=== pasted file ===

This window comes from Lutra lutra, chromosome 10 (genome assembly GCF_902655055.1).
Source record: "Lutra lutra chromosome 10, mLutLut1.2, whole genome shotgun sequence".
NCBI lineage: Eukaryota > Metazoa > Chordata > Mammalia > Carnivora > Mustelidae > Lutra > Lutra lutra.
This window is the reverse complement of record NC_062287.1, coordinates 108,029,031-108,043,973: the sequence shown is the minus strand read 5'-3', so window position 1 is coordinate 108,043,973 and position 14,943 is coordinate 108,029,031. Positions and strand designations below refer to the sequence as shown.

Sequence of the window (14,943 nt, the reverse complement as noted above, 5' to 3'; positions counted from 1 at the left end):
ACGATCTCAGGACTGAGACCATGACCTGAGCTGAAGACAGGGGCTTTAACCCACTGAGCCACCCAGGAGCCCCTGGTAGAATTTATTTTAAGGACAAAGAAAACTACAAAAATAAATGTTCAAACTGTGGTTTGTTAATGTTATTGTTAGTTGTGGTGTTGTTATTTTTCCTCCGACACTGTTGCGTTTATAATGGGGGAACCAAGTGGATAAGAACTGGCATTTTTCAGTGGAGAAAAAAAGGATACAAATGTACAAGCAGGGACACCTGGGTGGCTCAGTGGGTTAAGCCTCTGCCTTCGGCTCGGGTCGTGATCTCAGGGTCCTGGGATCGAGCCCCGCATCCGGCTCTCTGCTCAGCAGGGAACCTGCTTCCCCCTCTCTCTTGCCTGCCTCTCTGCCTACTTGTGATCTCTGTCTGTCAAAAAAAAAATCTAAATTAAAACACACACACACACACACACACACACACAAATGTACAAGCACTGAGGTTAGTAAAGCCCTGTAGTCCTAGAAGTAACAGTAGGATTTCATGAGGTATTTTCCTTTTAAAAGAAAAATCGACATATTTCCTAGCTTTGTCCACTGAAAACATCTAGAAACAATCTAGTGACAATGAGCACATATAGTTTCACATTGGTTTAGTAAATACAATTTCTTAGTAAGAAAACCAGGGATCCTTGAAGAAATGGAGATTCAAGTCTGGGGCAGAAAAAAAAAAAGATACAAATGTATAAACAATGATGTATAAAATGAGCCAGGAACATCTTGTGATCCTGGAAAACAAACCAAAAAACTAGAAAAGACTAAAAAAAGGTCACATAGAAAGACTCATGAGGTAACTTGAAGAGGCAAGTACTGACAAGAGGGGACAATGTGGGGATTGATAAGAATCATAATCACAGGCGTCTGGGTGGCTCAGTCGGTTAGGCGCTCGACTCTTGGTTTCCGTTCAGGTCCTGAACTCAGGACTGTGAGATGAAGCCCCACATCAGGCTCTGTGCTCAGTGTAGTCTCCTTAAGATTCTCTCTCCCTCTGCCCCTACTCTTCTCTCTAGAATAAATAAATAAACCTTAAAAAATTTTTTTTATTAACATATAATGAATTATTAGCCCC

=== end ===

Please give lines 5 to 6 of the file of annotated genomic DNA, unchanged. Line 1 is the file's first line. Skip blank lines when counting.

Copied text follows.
Sequence of the window (14,943 nt, the reverse complement as noted above, 5' to 3'; positions counted from 1 at the left end):
ACGATCTCAGGACTGAGACCATGACCTGAGCTGAAGACAGGGGCTTTAACCCACTGAGCCACCCAGGAGCCCCTGGTAGAATTTATTTTAAGGACAAAGAAAACTACAAAAATAAATGTTCAAACTGTGGTTTGTTAATGTTATTGTTAGTTGTGGTGTTGTTATTTTTCCTCCGACACTGTTGCGTTTATAATGGGGGAACCAAGTGGATAAGAACTGGCATTTTTCAGTGGAGAAAAAAAGGATACAAATGTACAAGCAGGGACACCTGGGTGGCTCAGTGGGTTAAGCCTCTGCCTTCGGCTCGGGTCGTGATCTCAGGGTCCTGGGATCGAGCCCCGCATCCGGCTCTCTGCTCAGCAGGGAACCTGCTTCCCCCTCTCTCTTGCCTGCCTCTCTGCCTACTTGTGATCTCTGTCTGTCAAAAAAAAAATCTAAATTAAAACACACACACACACACACACACACACACAAATGTACAAGCACTGAGGTTAGTAAAGCCCTGTAGTCCTAGAAGTAACAGTAGGATTTCATGAGGTATTTTCCTTTTAAAAGAAAAATCGACATATTTCCTAGCTTTGTCCACTGAAAACATCTAGAAACAATCTAGTGACAATGAGCACATATAGTTTCACATTGGTTTAGTAAATACAATTTCTTAGTAAGAAAACCAGGGATCCTTGAAGAAATGGAGATTCAAGTCTGGGGCAGAAAAAAAAAAAGATACAAATGTATAAACAATGATGTATAAAATGAGCCAGGAACATCTTGTGATCCTGGAAAACAAACCAAAAAACTAGAAAAGACTAAAAAAAGGTCACATAGAAAGACTCATGAGGTAACTTGAAGAGGCAAGTACTGACAAGAGGGGACAATGTGGGGATTGATAAGAATCATAATCACAGGCGTCTGGGTGGCTCAGTCGGTTAGGCGCTCGACTCTTGGTTTCCGTTCAGGTCCTGAACTCAGGACTGTGAGATGAAGCCCCACATCAGGCTCTGTGCTCAGTGTAGTCTCCTTAAGATTCTCTCTCCCTCTGCCCCTACTCTTCTCTCTAGAATAAATAAATAAACCTTAAAAAATTTTTTTTATTAACATATAATGAATTATTAGCCCC